You have no items in your cart.
Canadian film distributor Films We Like has re-released The Harry Smith Project and The Old, Weird America!
THE OLD, WEIRD AMERICA: HARRY SMITH’S ANTHOLOGY OF AMERICAN FOLK MUSIC 2006 / 90 min / Dir.
Prepare for an eclectic musical journey through The Old, Weird America. The documentary film tracks the history of Harry Smith’s Anthology of American Folk Music from its initial compilation of 78 records from rural Americana to its release on Folkways Records in 1952. Instrumental in helping inspire the urban folk revival of the 1960s, the Anthology continues to influence modern music. Rare archival footage and intimate interviews with legendary performers reveal the lasting impact of the Anthology and the remarkable personality of Harry Smith. The film includes performances, and interviews with Elvis Costello, Beck, Sonic Youth, Beth Orton, Philip Glass, David Johansen, John Cohen, Greil Marcus, and more. Join us for a wild ride through a remarkable musical landscape.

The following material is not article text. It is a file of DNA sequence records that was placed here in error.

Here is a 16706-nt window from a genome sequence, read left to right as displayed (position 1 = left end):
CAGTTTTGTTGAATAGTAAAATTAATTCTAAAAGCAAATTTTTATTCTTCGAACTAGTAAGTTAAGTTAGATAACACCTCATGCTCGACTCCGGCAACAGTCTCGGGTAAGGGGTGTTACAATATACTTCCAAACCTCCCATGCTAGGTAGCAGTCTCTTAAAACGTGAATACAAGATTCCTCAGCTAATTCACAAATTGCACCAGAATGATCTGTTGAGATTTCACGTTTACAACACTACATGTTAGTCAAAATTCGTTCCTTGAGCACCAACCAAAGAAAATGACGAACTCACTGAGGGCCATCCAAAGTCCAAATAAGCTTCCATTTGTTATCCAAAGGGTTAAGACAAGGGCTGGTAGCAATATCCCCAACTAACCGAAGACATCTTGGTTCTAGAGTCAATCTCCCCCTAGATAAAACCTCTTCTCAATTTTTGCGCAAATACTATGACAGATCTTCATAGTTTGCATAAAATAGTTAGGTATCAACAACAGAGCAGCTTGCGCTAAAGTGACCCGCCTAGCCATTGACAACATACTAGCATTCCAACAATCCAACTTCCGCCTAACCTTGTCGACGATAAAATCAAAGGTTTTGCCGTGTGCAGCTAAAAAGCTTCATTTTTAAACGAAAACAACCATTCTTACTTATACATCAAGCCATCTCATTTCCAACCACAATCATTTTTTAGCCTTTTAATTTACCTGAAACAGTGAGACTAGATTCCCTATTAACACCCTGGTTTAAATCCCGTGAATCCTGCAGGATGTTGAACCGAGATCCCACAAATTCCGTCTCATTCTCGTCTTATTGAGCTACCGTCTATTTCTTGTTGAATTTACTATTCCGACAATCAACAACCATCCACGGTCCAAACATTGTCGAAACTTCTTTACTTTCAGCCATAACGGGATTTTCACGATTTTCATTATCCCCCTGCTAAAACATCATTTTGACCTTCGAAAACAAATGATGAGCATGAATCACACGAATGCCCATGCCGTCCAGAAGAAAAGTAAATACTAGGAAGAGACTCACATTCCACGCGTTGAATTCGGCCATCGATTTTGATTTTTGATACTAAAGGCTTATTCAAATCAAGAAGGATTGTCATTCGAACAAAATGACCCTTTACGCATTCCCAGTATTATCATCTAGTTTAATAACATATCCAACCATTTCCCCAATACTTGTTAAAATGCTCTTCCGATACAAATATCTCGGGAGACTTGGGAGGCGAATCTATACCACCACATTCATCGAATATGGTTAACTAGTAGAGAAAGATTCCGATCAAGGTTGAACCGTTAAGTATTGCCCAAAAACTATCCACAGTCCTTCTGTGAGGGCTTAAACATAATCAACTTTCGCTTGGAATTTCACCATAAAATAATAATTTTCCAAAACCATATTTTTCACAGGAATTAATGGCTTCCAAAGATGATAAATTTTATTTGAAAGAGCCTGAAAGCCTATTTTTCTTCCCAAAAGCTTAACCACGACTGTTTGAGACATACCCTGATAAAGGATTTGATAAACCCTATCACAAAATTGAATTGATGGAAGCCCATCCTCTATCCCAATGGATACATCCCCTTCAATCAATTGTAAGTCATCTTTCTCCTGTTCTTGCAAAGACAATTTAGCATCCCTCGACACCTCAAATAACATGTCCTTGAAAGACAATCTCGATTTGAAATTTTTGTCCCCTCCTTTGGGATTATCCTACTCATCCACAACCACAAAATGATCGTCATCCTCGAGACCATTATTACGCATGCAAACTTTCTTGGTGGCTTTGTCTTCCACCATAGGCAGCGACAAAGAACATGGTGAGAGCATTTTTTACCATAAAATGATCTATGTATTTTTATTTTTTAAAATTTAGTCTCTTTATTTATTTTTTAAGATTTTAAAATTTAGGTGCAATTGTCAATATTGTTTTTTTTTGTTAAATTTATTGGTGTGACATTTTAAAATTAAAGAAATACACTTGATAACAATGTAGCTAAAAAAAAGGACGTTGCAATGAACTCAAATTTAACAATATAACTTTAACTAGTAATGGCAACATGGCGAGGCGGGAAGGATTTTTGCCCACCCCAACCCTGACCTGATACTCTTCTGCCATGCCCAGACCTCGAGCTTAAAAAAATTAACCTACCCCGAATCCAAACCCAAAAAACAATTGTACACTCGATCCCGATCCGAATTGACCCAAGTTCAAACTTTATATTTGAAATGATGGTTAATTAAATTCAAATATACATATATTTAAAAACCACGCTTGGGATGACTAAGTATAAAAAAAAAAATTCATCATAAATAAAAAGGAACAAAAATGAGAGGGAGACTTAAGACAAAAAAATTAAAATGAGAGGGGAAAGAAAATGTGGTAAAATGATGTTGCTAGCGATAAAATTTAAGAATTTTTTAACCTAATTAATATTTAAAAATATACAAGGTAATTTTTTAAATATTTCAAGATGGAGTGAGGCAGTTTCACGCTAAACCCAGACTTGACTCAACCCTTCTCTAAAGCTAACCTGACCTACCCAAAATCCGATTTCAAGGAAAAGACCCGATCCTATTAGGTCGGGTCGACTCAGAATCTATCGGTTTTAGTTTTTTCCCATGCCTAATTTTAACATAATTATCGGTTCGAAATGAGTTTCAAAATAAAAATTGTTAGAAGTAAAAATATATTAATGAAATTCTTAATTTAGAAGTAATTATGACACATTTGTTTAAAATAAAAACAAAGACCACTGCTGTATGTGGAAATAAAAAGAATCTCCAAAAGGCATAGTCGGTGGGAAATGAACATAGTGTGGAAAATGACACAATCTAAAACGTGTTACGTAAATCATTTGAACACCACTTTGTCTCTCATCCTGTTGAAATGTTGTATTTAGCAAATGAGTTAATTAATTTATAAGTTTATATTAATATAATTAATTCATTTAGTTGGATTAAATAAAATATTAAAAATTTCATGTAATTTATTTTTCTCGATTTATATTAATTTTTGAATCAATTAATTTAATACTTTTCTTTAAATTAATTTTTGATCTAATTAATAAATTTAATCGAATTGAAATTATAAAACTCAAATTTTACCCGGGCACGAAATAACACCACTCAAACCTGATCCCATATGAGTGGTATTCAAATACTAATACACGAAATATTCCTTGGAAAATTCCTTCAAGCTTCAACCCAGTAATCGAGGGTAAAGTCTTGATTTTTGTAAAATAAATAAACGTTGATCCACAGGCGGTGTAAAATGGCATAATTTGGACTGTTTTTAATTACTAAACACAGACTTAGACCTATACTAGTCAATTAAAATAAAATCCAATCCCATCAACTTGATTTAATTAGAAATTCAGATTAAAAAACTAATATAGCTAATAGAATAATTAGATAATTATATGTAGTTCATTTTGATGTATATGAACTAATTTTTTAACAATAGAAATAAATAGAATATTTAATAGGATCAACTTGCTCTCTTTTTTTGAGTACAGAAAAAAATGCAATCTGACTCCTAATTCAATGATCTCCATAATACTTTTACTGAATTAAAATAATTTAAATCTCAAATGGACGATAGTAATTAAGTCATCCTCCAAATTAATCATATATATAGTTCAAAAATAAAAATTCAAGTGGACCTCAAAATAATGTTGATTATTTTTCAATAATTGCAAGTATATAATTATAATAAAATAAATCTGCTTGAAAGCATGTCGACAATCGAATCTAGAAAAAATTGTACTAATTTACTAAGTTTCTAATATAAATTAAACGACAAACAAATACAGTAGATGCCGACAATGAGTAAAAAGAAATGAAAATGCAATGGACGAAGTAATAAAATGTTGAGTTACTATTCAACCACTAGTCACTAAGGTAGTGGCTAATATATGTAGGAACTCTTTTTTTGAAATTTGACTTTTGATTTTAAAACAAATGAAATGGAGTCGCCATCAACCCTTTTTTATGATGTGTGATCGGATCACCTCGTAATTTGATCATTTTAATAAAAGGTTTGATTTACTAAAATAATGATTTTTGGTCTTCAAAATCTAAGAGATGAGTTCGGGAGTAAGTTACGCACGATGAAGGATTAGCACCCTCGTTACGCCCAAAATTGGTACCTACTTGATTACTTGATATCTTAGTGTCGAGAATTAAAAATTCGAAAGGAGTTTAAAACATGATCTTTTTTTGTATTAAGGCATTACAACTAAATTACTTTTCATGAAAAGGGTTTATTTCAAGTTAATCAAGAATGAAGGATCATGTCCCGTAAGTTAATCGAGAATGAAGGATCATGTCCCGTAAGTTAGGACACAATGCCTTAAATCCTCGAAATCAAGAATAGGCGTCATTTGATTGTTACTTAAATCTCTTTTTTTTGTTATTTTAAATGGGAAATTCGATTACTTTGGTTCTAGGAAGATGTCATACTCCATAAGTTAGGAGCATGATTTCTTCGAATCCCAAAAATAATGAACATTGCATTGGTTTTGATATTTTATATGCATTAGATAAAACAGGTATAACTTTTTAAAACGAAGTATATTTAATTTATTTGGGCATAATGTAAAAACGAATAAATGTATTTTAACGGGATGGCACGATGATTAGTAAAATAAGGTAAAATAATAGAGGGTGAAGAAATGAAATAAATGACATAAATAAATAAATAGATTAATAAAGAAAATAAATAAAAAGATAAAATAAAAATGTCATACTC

THE HARRY SMITH PROJECT LIVE 2006 / 120 min / Dir. Rani Singh
50 years after renowned musicologist, filmmaker and painter, Harry Smith compiled the definitive Anthology Of American Folk Music, music producer Hal Willner organized a series of concerts London’s Royal Festival Hall (1999), St. Ann’s Center in Brooklyn, NY (1999) and UCLA’s Royce Hall (2001) that celebrated Smith’s idiosyncratic vision, from Nick Cave’s cathartic take on spirituals to Lou Reed’s mesmerizing evocation of Blind Lemon Jefferson. The Harry Smith Project Live features 26 songs from these tribute concerts.
Both films capture the concert series produced by our dear friend and board member the late Hal Willner, who sadly passed away this past April from complications from COVID-19. Hal’s poignant introduction in The Harry Smith Project outlines his idea of bringing these disparate musicians together to dig into Harry Smith’s deep well to create their own vision of Smith’s songs and films. The films bring the concerts alive in full color for audiences to relive. It’s as lively and relevant today as it was twenty years ago!
“The Anthology of American Folk Music” is probably the most signiﬁcant example of how a particular collector’s preferences can shape a canon.